Can the Biodiversity Framework rise to the challenge of a living planet?

By Barbara Lassen

The negotiations for the post-2020 Global Biodiversity Framework resume

The parties of the Convention on Biological Diversity are meeting over the next two weeks to continue negotiations. This third meeting of the “open-ended working group” will be held online over the next two weeks. This is the next step in developing a framework that will guide the actions of the 196 parties of the Convention, as well as actors of civil society and the private sector, for the next 30 years.

After much delay due to the COVID pandemic, the hope is that negotiations conclude next year in May, at the 15th Conference of the Parties in Kunming, China.

Considering the accelerating planetary crisis of loss of species and ecosystems, climate change and growing environmental injustices, this feels like a last-ditch effort to halt and reverse these trends. But will the parties to the Convention rise to the challenge and agree on goals and targets that will bring the transformative change that is needed?

The current draft of the Framework contains some welcome elements, some of which were asked for by representatives of Indigenous peoples and local communities, and civil society, at previous meetings. This includes the recognition of the rights of Indigenous peoples and local communities to their lands, territories and resources; references to traditional knowledge and customary use; and the targeting of some underlying drivers of biodiversity loss, such as harmful subsidies provided for the unsustainable exploitation of natural resources. It will be key that these elements be kept in the Framework and not watered down.

At the same time, more needs to be done if this Framework is to rise to the ambition of its ultimate vision: “Living in harmony with nature”. Perhaps, most fundamentally, such a vision of harmony can only be achieved if we finally understand the fundamental interdependence of people and nature. Human beings are a part of this living planet, and our well-being cannot be separated from that of the millions of other species that we share it with. At the same time, it is people – all people – who will have to uphold, and sometimes revive, our connection with the living world, if we want to change course.

Marula harvesting: Photo by Jonathon Rees (Proof Africa)

Indigenous peoples and local communities are custodians of land and biodiversity

Through our work at Natural Justice, every day we see how Indigenous peoples and local communities act as custodians of biodiversity on their territories, and how, in the face of accelerating resource extraction and infrastructure expansion, they have become frontline environment and land defenders. An ambitious Framework needs to actively support the role of local people – including women and youth – in preserving what can be saved, and restoring what has been lost.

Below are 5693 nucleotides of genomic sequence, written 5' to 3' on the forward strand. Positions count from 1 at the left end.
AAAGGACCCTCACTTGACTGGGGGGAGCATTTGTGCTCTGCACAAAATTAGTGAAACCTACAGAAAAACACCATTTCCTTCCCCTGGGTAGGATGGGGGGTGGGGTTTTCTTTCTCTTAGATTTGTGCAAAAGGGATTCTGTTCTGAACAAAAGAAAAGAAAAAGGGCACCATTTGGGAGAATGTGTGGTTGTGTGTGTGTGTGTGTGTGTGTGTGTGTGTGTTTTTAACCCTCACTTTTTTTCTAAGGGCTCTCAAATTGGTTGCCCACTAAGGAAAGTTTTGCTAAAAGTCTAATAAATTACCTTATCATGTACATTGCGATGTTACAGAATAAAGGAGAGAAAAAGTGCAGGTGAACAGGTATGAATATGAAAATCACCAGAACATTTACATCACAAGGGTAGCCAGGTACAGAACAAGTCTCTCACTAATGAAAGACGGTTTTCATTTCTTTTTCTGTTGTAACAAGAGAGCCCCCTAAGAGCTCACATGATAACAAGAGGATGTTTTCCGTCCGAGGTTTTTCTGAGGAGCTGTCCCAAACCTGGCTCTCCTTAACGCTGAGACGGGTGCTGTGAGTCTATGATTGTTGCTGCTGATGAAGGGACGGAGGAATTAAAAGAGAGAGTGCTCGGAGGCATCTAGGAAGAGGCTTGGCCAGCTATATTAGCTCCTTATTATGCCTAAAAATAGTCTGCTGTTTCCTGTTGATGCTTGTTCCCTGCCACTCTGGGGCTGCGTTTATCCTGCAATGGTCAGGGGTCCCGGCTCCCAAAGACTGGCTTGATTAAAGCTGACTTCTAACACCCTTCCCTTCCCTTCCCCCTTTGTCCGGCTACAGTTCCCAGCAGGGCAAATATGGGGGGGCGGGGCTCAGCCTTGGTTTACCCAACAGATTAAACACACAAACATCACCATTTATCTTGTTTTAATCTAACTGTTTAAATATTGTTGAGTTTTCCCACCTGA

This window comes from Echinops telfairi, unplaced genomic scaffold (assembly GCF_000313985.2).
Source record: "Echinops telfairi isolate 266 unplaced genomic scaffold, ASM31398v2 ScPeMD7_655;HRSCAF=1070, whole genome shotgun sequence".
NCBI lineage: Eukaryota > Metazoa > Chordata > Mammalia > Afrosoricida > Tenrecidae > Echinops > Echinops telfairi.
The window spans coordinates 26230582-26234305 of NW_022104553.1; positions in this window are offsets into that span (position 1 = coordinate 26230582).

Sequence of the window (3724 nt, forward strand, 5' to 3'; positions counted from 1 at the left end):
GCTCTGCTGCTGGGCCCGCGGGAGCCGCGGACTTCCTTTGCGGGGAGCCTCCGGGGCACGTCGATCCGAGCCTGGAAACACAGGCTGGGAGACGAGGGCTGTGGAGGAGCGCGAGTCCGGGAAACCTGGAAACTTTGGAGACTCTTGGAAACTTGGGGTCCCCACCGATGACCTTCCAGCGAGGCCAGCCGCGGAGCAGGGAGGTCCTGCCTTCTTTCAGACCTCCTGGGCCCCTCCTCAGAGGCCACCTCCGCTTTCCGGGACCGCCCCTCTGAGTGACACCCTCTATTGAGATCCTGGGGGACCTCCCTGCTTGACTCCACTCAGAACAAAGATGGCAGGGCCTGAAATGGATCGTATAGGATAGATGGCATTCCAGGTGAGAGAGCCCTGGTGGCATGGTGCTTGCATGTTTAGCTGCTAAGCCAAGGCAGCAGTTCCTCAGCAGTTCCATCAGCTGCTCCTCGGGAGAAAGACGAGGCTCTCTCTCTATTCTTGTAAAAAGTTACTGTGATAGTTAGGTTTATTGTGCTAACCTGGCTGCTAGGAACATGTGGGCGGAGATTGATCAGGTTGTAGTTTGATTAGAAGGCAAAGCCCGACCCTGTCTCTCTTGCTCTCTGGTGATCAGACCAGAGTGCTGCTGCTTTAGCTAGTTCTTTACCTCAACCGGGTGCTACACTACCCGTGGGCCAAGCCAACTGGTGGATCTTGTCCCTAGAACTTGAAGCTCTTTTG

In order to play this role, Indigenous peoples and local communities need secure rights over their lands and resources. They also need governments to recognize and support their local conservation efforts, underpinned by their collective knowledge, wisdom and values. We have to find new ways of cohabiting with the rest of the living world – and exclusionary, “fortress” approaches to conservation that evict peoples from their lands and violate their human rights are not a viable solution. We also must ask for more accountability from those who drive the current extractive economic model, both at the level of the private sector and of our governments.

At the moment, the Framework does not contain any references to human rights. Specific issues, such as equity, governance and secure tenure also still need to be covered more explicitly in the targets, especially those looking at protected areas and other effective area-based conservation measures. The approach of the Framework to people’s relationship with nature is still too unilateral, focusing on Nature’s contribution to people, and using monetary values as a measure. Benefit-sharing remains narrowly confined to genetic resources, which is a missed opportunity for increased equity in the implementation of the Framework.

A group of partners, including Natural Justice, came together at the start of the negotiations and developed proposals for a human rights-based approach to the global biodiversity framework. The latest product of these reflections is a short document that gives comments on the current draft of the framework, and gives concrete recommendations.

You can find this document here:

23 August 2021

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